Homophobia whispers grow louder in negative recruiting game

On High Schools

High Schools

December 13, 2005|By MILTON KENT

Let's say you're the parent of a female underclassman who has athletic talent, enough so that major Division I coaches are pursuing your daughter to accept a scholarship to their school.

And let's say that at a crucial point in the recruiting process, when you and your daughter have narrowed your choice of schools, the coach of one of those schools says that players at another college you're considering are lesbians.

At that point, do you ask the coach for a pen to sign a letter of intent or do you drop the coach and the school from consideration?

That's an easy one, right? In a perfect world, most of us couldn't get ourselves and our kids out of the room fast enough. In the real world, many of us aren't as courageous as we'd hope to be, particularly when a college scholarship is on the line.

For the record, what may have appeared to be a hypothetical at the top of this column is anything but hypothetical to a large number of girls on the doorstep of collegiate athletics. Homophobia, dressed up in the form of negative recruiting, has been a silent part of the recruiting process for years, dating way back before the 1972 enactment of Title IX.

Girls have received a message, either through covert whispers and code words or through flat-out overt statements that playing the games that men play could make females just like men, with all that that supposedly entails.

Of course, most of the negative things that are said about women's athletics and athletes are said by men, but, sadly, there have always been women within the games who have traded on stereotypes for their own benefits.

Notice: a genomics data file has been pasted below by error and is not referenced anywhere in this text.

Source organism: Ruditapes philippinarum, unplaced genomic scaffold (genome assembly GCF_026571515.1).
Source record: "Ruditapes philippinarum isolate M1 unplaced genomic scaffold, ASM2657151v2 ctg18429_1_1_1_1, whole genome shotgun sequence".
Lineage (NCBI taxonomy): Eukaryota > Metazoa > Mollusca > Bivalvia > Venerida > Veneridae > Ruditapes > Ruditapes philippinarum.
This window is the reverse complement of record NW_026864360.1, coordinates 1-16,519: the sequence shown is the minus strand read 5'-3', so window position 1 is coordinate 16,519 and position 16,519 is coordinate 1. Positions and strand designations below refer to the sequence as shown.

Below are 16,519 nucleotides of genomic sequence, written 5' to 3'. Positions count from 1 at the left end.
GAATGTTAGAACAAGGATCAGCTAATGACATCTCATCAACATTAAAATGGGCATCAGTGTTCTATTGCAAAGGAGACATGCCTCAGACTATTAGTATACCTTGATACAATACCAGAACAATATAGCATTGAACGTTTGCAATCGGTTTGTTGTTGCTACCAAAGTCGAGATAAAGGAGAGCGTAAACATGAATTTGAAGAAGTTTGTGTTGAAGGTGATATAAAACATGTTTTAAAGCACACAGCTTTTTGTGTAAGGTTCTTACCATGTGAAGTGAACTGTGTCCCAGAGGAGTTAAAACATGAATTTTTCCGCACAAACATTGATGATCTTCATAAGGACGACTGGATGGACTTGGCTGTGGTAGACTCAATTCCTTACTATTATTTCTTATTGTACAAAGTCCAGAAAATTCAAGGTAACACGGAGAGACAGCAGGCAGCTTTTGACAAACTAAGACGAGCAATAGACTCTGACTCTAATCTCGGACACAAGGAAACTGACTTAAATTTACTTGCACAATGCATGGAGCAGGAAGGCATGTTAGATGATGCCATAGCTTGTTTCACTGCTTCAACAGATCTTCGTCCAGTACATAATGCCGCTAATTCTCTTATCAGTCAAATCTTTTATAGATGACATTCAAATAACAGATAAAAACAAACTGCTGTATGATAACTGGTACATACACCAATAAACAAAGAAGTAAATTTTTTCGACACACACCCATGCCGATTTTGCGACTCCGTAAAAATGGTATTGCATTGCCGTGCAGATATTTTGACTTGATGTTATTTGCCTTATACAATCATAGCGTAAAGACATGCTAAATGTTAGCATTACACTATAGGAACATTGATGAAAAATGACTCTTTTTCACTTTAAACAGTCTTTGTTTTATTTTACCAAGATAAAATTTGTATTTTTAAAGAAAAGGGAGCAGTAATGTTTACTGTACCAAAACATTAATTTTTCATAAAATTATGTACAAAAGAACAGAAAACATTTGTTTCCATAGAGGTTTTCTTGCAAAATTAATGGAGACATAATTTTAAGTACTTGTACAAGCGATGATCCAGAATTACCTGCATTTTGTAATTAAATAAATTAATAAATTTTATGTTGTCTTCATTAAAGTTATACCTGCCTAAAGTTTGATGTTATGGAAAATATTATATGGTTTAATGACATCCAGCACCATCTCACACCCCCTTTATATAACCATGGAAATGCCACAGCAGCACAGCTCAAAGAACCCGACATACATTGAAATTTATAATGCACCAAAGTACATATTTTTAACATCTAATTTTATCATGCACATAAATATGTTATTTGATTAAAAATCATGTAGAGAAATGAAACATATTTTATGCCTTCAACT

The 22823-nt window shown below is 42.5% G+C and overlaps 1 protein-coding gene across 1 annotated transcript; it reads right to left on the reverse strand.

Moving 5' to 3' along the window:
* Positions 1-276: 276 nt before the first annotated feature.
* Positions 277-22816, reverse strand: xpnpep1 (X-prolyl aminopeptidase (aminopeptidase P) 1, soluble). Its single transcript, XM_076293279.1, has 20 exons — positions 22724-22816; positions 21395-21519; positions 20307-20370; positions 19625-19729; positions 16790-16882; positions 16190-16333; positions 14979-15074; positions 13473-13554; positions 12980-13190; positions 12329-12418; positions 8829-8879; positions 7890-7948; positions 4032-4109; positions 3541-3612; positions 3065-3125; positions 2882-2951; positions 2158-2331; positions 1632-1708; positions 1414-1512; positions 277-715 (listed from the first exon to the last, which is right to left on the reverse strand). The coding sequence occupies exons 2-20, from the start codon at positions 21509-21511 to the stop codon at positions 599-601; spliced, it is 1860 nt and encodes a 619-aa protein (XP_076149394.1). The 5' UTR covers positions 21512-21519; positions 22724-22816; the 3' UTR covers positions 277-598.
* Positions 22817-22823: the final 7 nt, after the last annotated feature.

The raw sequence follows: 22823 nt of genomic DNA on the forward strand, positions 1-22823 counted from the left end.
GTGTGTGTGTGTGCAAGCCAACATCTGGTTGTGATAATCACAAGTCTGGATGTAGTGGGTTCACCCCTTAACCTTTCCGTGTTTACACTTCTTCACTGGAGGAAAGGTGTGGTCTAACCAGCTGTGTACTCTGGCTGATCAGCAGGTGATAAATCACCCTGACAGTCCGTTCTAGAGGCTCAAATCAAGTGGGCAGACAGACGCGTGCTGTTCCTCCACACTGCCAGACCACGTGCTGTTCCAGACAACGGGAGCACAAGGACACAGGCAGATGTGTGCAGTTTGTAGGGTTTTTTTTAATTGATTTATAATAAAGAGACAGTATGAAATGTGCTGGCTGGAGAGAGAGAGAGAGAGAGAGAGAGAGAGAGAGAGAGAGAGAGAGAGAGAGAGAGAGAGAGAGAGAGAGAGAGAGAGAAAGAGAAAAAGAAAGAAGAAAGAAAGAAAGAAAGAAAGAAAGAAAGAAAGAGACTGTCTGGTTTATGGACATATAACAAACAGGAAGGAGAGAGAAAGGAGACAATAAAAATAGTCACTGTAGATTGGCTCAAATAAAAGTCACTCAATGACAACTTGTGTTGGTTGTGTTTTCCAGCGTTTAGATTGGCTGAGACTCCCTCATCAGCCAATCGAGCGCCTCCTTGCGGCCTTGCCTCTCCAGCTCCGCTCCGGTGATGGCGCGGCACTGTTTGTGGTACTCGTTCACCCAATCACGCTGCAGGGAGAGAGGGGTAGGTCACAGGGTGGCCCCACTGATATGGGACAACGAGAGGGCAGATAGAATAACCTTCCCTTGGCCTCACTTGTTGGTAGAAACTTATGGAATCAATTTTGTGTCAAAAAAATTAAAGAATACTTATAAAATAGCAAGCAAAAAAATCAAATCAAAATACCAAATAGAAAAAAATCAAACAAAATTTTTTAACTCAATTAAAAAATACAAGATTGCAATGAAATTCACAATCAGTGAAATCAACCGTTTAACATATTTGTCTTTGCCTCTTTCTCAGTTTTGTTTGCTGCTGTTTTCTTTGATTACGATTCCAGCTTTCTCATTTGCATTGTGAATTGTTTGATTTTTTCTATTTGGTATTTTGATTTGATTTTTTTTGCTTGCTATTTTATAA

Take Penn State women's basketball coach Rene Portland, for instance. Portland is one of the most accomplished coaches in the sport, with 668 wins and a Final Four appearance when the season began. She also has publicly stated at least twice in the past 20 years that she would not knowingly recruit a lesbian, and if a lesbian player turned up on her roster, she would weed her out.

Penn State added sexual orientation to its anti-discrimination policy in 1991, but rather than embracing the school's policy, Portland has only said that she would abide by it.

But if Jennifer Harris is to be believed, Portland has not only failed to abide by the school's policy, but she also has trampled on it. Harris and two other players were booted from the Lady Lions' roster after the team dropped a first-round NCAA tournament game last March against Liberty, with Harris, then a sophomore, contending that Portland repeatedly asked her during her time at State College if she was a lesbian.

Harris, who transferred to James Madison, says she is not a lesbian and has filed a complaint against Portland with the Pennsylvania Human Relations Commission, claiming the coach discriminated against her on gender and racial lines.

In a brief statement last month, the only one she or the school has issued on the matter, Portland denied Harris' claims, saying she kicked the player off the team because of her attitude. "My career has been built on treating all Lady Lion players with equal respect. I will continue to do so."

However, Pearl Harris, Jennifer's mother, told ESPN's Outside the Lines that during a recruiting visit to Penn State, Portland told them that if Jennifer Harris was serious about considering Virginia, her other final choice, then she couldn't be serious about going to Penn State because the players at Virginia dated girls.

In a perfect world, the Harrises would have stormed off campus immediately. In the real world, however, they took the scholarship, and look where that got them.

People of goodwill may be appalled by what Portland is alleged to have said and done in the name of program purity. But it's clear that Portland is not alone, and it's also clear that it must work, otherwise Portland and other coaches like her wouldn't do it.

Respecting the views and lifestyles of others, political correctness in the vernacular of some, is important, but such high-minded goals can go right out the window when your daughter could be affected. And while your heart may tell you to ignore that kind of whisper, if you and your child are talking to one coach about what happens in another coach's program, how closely do you listen?

milton.kent@baltsun.com

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